This work may not be copied, distributed, displayed, published, reproduced, transmitted, modified, posted, sold, licensed, or used for commercial purposes. By downloading this file, you are agreeing to the publisher’s Terms & Conditions.

Original Research

Bupropion Sustained Release for Bereavement: Results of an Open Trial

Sidney Zisook, Stephen R. Shuchter, Paola Pedrelli, Jeremy Sable, and Simona C. Deaciuc

Published: April 1, 2001

Article Abstract

Objective: The present study was conducted toassess whether DSM-IV-defined bereavement responds to bupropionsustained release (SR).

Method: Twenty-two subjects who had lost theirspouses within the previous 6 to 8 weeks and who met DSM-IVsymptomatic/functional criteria for a major depressive episodewere evaluated. Subjects completed the Hamilton Rating Scale forDepression (HAM-D), the Clinical Global Impressions scale, theTexas Revised Inventory of Grief, and the Inventory ofComplicated Grief at baseline and follow-up. Subjects weretreated with bupropion SR, 150 to 300 mg/day, for 8 weeks.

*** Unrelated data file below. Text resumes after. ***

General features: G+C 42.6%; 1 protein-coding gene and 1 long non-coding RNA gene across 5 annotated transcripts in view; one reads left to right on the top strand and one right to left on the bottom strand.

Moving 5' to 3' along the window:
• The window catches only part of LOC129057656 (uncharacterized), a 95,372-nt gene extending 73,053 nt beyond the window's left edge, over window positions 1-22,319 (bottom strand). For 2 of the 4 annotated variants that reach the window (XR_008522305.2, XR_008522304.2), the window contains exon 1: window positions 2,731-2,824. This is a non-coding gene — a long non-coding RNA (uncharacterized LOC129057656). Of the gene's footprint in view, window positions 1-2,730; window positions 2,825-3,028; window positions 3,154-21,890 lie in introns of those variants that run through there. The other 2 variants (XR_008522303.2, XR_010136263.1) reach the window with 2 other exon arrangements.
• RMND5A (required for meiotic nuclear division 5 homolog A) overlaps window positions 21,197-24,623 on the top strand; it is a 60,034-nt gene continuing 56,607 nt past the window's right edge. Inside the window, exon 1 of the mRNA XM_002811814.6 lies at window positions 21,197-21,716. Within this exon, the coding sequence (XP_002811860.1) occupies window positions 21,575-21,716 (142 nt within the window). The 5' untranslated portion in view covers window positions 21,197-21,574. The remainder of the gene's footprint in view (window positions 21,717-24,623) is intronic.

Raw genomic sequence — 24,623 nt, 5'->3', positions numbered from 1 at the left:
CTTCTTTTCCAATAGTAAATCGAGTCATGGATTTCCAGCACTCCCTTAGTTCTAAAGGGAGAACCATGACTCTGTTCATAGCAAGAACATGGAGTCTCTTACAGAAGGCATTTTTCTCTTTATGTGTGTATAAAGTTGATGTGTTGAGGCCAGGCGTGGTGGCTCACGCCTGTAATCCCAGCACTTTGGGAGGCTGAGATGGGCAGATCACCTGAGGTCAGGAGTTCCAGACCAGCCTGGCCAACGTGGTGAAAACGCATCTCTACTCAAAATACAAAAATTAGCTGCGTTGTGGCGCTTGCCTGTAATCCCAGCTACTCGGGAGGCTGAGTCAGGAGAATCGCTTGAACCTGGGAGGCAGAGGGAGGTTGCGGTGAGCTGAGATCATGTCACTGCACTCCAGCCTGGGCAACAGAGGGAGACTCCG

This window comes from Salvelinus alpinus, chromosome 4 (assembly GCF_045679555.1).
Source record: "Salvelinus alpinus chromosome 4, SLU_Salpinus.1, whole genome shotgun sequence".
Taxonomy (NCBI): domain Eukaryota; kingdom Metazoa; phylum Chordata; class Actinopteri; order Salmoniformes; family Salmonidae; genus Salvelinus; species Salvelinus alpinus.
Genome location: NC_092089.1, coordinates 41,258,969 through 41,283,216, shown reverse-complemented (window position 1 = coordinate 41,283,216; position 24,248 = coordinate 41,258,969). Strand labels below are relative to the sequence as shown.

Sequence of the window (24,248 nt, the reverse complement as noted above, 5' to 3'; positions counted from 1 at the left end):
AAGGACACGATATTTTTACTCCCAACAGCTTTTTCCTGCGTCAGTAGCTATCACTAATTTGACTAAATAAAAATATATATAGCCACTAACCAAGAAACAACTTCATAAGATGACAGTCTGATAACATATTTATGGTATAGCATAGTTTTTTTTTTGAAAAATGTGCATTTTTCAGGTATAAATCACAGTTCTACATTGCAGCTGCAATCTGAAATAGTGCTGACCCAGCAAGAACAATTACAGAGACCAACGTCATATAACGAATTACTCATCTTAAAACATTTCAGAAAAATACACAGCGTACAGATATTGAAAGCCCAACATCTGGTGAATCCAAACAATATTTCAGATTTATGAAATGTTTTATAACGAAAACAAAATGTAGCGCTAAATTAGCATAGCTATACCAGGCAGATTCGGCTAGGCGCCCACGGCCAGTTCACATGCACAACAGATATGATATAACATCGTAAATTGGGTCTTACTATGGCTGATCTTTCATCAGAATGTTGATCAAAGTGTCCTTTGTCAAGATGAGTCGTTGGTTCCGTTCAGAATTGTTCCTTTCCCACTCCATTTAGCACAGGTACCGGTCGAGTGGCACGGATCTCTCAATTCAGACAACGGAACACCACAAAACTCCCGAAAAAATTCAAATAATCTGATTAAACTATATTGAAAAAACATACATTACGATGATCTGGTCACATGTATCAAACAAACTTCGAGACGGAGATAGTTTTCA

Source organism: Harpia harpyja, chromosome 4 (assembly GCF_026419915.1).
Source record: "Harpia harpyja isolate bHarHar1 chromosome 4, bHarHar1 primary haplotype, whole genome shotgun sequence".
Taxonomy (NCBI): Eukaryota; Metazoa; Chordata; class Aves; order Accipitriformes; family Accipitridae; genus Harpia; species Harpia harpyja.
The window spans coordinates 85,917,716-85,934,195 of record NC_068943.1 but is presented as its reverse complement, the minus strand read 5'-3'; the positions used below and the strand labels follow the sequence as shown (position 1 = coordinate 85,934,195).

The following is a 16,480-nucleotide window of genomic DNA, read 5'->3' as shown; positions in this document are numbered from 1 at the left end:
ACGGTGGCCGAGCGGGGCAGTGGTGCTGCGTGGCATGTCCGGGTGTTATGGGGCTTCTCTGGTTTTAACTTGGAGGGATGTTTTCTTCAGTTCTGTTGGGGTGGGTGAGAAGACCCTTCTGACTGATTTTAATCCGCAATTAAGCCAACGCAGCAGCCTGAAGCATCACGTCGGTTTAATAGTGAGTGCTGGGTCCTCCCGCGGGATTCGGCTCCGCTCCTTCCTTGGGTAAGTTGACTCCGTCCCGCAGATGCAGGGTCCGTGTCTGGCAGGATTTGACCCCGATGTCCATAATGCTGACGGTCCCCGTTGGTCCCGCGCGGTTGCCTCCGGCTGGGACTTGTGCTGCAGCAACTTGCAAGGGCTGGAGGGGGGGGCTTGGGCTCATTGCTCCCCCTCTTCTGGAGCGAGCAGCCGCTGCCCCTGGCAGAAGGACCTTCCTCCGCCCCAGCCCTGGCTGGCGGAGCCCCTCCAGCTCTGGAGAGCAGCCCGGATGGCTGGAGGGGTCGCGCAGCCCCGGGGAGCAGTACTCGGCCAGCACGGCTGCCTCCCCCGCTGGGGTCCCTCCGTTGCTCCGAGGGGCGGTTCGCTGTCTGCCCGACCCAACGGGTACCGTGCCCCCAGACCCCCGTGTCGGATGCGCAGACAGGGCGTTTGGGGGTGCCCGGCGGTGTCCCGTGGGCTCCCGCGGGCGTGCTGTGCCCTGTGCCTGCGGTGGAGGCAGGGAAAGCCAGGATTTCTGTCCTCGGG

Results: Improvement was noted in bothdepression and grief intensity. For the intent-to-treat group,59% experienced a reduction of >= 50% on HAM-D scores. Thecorrelations between changes in the HAM-D scores and the griefscale scores were high, ranging from 0.61 (p = .006) to 0.44 (p =.054).

Conclusion: Major depressive symptoms occurringshortly after the loss of a loved one (i.e., bereavement) appearto respond to bupropion SR. Treatment of these symptoms does notintensify grief; rather, improvement in depression is associatedwith decreases in grief intensity. The results of this studychallenge prevailing clinical wisdom that DSM-IV-definedbereavement should not be treated. Larger, placebo-controlledstudies are indicated.

Volume: 62

Quick Links:

Continue Reading…

Subscribe to read the entire article


Buy this Article as a PDF